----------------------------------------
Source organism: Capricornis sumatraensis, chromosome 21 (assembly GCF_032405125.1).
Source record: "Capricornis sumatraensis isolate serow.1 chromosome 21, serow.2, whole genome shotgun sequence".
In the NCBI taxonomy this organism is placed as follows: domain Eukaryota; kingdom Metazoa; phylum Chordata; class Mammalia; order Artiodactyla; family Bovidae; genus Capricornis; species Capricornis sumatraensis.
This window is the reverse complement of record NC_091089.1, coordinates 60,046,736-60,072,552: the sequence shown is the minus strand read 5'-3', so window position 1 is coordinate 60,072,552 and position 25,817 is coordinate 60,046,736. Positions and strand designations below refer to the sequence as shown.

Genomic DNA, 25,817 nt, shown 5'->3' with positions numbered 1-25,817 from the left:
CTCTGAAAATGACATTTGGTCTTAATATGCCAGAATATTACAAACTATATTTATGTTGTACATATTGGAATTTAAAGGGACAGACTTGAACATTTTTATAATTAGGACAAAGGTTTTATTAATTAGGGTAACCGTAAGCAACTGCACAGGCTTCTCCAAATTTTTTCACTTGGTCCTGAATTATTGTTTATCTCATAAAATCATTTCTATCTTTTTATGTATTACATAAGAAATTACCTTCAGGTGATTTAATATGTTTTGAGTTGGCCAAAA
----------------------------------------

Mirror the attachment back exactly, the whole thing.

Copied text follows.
Source organism: Capricornis sumatraensis, chromosome 21 (assembly GCF_032405125.1).
Source record: "Capricornis sumatraensis isolate serow.1 chromosome 21, serow.2, whole genome shotgun sequence".
In the NCBI taxonomy this organism is placed as follows: domain Eukaryota; kingdom Metazoa; phylum Chordata; class Mammalia; order Artiodactyla; family Bovidae; genus Capricornis; species Capricornis sumatraensis.
This window is the reverse complement of record NC_091089.1, coordinates 60,046,736-60,072,552: the sequence shown is the minus strand read 5'-3', so window position 1 is coordinate 60,072,552 and position 25,817 is coordinate 60,046,736. Positions and strand designations below refer to the sequence as shown.

Genomic DNA, 25,817 nt, shown 5'->3' with positions numbered 1-25,817 from the left:
CTCTGAAAATGACATTTGGTCTTAATATGCCAGAATATTACAAACTATATTTATGTTGTACATATTGGAATTTAAAGGGACAGACTTGAACATTTTTATAATTAGGACAAAGGTTTTATTAATTAGGGTAACCGTAAGCAACTGCACAGGCTTCTCCAAATTTTTTCACTTGGTCCTGAATTATTGTTTATCTCATAAAATCATTTCTATCTTTTTATGTATTACATAAGAAATTACCTTCAGGTGATTTAATATGTTTTGAGTTGGCCAAAA